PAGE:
In a previous blog, I described the standard method for measuring emissivity. It can be found here http://www.thermalvision.ie/2012/01/measuring-emissivity/
Since posting this I have had several communications from people for whom this method just doesn’t work. There are various reasons why this can be unsuitable, including not being able to heat the object, or the object temperature being very high, and burning the pvc tape. Here are some suggestions;
Firstly we must look at the reason why we need to heat the object. The reason for this is simple, the object must be at a different temperature than the reflected environment, in order to have a thermal contrast. In other words so as we can see the tape.
Suggestion 1, bring the object into a cold environment, this removes the necessity to heat the object, once it has a higher temperature than the surroundings it should be ok. From a practical point of view there are some difficulties with this. The camera should be setup and running for a while so as it can stabilize in the cold environment. you would need to have the sample ready, camera running, and then bring in the sample and begin working immediately. It would also create problems if the ambient temperature was too cold as the object would start cooling too fast, and ideally it should not be in a transient state.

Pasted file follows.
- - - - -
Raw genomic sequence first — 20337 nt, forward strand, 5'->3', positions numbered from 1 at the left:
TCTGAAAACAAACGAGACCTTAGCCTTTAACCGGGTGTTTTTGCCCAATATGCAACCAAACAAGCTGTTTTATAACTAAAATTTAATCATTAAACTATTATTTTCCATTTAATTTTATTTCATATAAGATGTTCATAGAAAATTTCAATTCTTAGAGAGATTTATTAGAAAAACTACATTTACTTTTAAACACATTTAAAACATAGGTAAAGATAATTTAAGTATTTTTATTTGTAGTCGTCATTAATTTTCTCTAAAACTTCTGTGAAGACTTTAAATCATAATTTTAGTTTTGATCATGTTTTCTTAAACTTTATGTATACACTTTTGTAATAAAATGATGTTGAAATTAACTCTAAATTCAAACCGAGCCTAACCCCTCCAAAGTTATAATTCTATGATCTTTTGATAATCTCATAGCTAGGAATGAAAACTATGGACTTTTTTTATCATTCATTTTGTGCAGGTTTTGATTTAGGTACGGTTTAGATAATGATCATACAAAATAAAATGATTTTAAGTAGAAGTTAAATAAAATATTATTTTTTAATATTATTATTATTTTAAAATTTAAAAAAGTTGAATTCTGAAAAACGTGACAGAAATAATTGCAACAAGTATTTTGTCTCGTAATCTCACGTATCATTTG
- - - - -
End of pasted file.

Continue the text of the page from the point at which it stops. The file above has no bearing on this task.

Suggestion 2, cool the object. This has problems with the formation of condensation which can cause difficulties. But it is workable provided steps have been taken to minimize this.
Suggestion 3, forget about emissivity measurements. Measure the reflectivity, and calculate the emissivity by using 1-reflectivity=emissivity. This is often the only option, particularly for low emissivity materials.
Suggestion 4, forget about the tape. Use a thermocouple to determine the true temperature. Don’t forget that thermocouples often underestimate the true object temperature, as they do not display the temperature of the object that they are in contact with, but rather display their own temperature. this is particularly problematic with objects that are in a transient state.